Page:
International Women's Day is an important day that calls for gender equality and celebrates the social, political, economic and cultural achievements of women. Inspired by #MeToo and #TimesUp, this year's IWD theme is #PressforProgress, acknowledging the mounting global advocacy movement surrounding sexism and gender parity.
Below a few of our team members talk about the significance of IWD and what it means to them.
What work do you admire in relation to women’s rights and equality?
Catherine Cribbin, Industry Initiatives Manager
Within our industry, I’d have to say Creative Equals really stand out. Their work across the entire industry tackling diversity issues and inequality is fantastic; ranging from training courses, the first-ever Neurodivsrsity conference, an Equality Standards Certification for businesses and ‘Returnships’ for working parents. Seriously, check them out.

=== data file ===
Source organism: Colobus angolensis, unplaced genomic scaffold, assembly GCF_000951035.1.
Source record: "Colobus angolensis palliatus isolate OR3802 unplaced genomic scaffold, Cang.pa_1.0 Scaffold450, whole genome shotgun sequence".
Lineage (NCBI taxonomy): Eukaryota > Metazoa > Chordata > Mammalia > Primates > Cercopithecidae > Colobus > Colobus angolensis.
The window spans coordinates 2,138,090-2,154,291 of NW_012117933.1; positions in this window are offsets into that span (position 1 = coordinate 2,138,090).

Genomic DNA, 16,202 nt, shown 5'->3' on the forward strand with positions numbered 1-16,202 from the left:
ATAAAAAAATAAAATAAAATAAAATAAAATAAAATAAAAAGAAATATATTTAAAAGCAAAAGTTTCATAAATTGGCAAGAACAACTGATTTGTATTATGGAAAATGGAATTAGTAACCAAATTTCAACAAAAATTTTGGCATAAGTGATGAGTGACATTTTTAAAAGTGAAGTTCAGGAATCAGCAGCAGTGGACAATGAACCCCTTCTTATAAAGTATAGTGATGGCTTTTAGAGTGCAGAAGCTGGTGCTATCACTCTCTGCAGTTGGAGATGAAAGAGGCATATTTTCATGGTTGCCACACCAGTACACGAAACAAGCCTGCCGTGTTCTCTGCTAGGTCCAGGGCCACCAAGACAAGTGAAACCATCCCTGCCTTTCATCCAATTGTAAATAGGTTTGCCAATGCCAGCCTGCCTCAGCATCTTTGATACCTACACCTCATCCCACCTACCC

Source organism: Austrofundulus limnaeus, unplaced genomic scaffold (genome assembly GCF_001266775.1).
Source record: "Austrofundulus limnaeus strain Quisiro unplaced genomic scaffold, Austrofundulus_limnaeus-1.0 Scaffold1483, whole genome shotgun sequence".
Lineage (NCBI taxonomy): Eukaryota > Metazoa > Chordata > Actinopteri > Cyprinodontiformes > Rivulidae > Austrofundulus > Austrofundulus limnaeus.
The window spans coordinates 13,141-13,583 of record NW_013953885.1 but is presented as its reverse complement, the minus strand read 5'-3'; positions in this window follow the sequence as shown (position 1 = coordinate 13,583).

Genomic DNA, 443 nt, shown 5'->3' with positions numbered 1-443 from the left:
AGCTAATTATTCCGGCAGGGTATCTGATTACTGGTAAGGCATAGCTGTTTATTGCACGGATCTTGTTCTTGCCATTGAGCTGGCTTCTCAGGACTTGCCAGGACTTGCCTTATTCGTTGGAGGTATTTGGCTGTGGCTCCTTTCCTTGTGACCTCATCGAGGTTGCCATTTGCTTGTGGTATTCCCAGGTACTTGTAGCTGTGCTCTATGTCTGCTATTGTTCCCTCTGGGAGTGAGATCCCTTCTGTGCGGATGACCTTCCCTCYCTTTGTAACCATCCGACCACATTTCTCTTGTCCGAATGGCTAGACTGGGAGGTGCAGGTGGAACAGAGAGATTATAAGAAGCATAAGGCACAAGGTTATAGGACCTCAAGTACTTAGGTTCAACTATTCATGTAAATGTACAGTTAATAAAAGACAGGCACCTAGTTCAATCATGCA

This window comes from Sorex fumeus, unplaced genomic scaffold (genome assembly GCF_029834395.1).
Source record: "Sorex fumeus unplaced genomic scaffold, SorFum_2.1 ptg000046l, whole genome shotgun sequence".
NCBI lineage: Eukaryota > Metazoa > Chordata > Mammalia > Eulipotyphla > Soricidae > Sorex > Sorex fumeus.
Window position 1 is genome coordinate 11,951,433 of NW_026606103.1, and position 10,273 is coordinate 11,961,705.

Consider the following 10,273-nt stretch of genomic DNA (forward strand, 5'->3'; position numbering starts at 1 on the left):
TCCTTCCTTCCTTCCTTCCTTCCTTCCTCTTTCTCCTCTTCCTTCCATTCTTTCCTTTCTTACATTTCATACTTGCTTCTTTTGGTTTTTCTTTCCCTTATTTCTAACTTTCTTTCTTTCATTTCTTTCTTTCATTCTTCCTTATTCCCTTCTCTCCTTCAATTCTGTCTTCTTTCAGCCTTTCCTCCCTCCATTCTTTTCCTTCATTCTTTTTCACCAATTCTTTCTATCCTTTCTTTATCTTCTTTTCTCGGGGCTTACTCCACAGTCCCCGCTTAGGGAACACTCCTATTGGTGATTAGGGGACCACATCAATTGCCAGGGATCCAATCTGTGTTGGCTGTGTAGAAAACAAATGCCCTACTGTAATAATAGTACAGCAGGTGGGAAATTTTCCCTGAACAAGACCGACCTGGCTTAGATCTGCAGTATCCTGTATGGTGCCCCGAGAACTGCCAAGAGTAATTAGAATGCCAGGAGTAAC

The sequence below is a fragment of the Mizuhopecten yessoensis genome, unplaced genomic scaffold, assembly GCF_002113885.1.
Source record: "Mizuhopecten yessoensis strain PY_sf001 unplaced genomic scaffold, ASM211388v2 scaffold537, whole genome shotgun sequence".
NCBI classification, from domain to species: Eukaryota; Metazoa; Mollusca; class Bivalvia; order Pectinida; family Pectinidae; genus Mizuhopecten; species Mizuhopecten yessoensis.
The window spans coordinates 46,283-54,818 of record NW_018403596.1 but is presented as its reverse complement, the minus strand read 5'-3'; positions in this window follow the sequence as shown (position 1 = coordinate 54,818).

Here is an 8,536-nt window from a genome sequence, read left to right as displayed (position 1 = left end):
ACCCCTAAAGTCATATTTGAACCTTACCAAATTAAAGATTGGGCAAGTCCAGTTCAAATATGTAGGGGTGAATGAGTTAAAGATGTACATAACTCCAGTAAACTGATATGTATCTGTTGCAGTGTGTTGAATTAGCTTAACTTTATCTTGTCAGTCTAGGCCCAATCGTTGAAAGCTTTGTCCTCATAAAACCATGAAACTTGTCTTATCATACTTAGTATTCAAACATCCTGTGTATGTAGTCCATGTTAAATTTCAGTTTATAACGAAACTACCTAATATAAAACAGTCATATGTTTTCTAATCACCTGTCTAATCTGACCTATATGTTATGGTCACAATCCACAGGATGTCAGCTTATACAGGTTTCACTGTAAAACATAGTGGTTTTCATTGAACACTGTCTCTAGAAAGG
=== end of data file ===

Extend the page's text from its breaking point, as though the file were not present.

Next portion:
I must also mention Cindy Gallop. Her work on MakeLoveNotPorn gives me hope about teenagers growing up in a world of social media and easy access to all sorts of content. Plus, if I’m ever feeling frustrated about inequality, her twitter feed is a revitalising source of amusement, empowerment and inspiration.
If you’d like a soundtrack to celebrate this wonderful day, I’d recommend to ‘The Day Women Took Over’ by Common ft BJ The Chicago Kid; for me, it represents a positive move (far) away from the often-misogynistic lyrics of hip-hop.
How have you committed to change?
Lizzie McIntosh, Head of Events and Training
As a team of four strong women working in what is still arguably a male dominated industry we, as an events team, have a responsibility to our members and the industry as a whole to ensure that there is an equal gender split of speakers at all of our events… from the small seminars, right up to our flagship event, IAB Engage, which is in front of 1,200 people.